Recently, the Contentious-Administrative Chamber of the Supreme Court handed down Decision No. 53/2020 of 22 January, which, from a practical point of view, has limited the right of persons who are to be compensated by the public authorities to assign their claim until a final administrative act or a final judgment has been issued recognising it.
As the Supreme Court itself indicates, the existing regulations on asset liability do not establish any restriction on the assignment of these claims, and it is therefore difficult to understand the reasons that have led our Supreme Court to limit the assignment of these claims by departing from the general rule established by the Civil Code in the private sphere.
Without it being possible, nor should it be possible, to disregard the proper weighting of the general interest in any judicial dispute affecting a public administration, we consider that the Supreme Court has handed down a judgment which, rather than being conservative or protective of public interests, is going to do considerable damage to the Spanish economy and, in particular, to the competitiveness of our companies.
Clearly, an opportunity to innovate to help Spanish companies generate wealth within the legally established framework has been lost.
On the contrary, not all the general interests affected by the judicial controversy have been weighed up, having opted to seek a solution exclusively anchored in the institute of asset liability, perhaps simplistic, which leaves the economic consequences of the judicial ruling in its just extension unevaluated.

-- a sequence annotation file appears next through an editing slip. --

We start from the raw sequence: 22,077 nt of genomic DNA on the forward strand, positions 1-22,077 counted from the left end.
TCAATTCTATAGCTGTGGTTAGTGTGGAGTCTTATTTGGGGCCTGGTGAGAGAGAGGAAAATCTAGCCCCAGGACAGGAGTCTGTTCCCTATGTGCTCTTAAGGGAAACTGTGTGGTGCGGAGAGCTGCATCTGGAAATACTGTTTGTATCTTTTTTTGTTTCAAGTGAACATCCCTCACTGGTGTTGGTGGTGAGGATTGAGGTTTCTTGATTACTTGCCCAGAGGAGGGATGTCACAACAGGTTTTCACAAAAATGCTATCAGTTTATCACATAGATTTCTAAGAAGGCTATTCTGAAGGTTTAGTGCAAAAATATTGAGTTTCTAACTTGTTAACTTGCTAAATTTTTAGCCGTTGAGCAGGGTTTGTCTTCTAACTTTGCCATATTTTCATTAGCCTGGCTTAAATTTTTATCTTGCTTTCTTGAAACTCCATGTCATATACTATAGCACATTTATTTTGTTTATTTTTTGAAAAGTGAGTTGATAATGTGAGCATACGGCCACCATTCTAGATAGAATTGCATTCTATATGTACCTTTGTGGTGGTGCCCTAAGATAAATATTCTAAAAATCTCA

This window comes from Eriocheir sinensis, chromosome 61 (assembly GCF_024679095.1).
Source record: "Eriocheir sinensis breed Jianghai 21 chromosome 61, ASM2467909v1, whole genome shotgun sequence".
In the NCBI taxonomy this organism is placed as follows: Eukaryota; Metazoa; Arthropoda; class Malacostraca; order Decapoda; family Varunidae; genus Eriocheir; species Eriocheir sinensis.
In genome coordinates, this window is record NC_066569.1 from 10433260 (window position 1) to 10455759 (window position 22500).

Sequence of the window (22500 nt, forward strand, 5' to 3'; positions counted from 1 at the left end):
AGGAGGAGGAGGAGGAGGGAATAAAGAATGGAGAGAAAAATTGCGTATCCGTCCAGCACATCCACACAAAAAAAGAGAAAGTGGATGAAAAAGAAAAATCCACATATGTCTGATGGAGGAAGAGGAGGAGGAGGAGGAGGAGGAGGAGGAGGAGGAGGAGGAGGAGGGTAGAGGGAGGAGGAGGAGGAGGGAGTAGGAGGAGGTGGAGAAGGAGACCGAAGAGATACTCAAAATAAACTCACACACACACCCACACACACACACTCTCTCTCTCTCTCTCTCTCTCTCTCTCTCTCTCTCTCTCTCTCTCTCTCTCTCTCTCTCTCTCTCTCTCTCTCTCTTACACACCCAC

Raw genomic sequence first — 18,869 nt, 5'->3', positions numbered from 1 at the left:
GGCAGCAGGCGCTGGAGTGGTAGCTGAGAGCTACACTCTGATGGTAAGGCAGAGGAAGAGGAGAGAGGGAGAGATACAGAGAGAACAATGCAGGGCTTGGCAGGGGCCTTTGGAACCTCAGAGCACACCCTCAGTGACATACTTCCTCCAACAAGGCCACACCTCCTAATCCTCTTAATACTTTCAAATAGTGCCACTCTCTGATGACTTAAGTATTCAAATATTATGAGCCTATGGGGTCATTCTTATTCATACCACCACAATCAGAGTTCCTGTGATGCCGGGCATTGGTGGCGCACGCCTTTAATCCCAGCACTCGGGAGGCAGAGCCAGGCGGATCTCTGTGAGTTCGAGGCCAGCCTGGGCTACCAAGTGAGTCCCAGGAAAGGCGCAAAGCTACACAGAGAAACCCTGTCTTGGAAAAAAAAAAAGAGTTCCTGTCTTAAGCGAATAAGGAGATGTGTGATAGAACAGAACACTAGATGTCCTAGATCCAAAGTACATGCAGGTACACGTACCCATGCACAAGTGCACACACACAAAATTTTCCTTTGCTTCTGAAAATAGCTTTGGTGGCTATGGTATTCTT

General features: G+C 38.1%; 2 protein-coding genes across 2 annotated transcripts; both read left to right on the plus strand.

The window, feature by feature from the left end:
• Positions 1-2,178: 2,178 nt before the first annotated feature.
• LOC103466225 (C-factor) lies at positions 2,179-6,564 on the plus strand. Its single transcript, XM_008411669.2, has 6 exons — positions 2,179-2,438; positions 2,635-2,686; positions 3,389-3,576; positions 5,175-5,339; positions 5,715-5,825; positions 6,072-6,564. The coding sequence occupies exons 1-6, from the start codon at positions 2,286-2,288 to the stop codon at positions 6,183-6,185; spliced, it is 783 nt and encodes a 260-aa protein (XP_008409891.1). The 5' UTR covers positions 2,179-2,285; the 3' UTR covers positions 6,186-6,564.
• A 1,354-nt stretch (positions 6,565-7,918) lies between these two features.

In fact, claims arising from government liability are assignable in many other foreign jurisdictions and, therefore, foreign companies will be able to achieve early monetization of their claims and obtain additional economic resources with which to compete in increasingly global markets to the detriment of Spanish companies. They will have to keep waiting, “often armed with patience”, for the existence of a firm administrative act or a firm sentence in order to be able to yield and monetize their credit.
Without doubt, the general interest also requires that channels be found to unblock the billions of euros currently affected by litigation in Spain.
Therefore, it would have been desirable to start with the basics: not to create jurisprudential impediments to cases not prohibited by the law.
We recommend reading the Judgment and the particular vote which is in line with our commentaryand which expressly mentions the existing practice in Anglo-Saxon countries.
Despite the court ruling, it is encouraging that there are already Supreme Court Magistrates who perceive the need to contribute to the revitalization of litigious assets where litigation funds should play a major role.
And, for those who are interested, our litigation fund will surely be able to provide solutions within the legal framework to those Spanish companies that cannot be armed with patience until the monetization of their credit.
Jesús Rodrigo Lavilla
Read in Our Blog BENEFITS OF LITIGATION FUNDING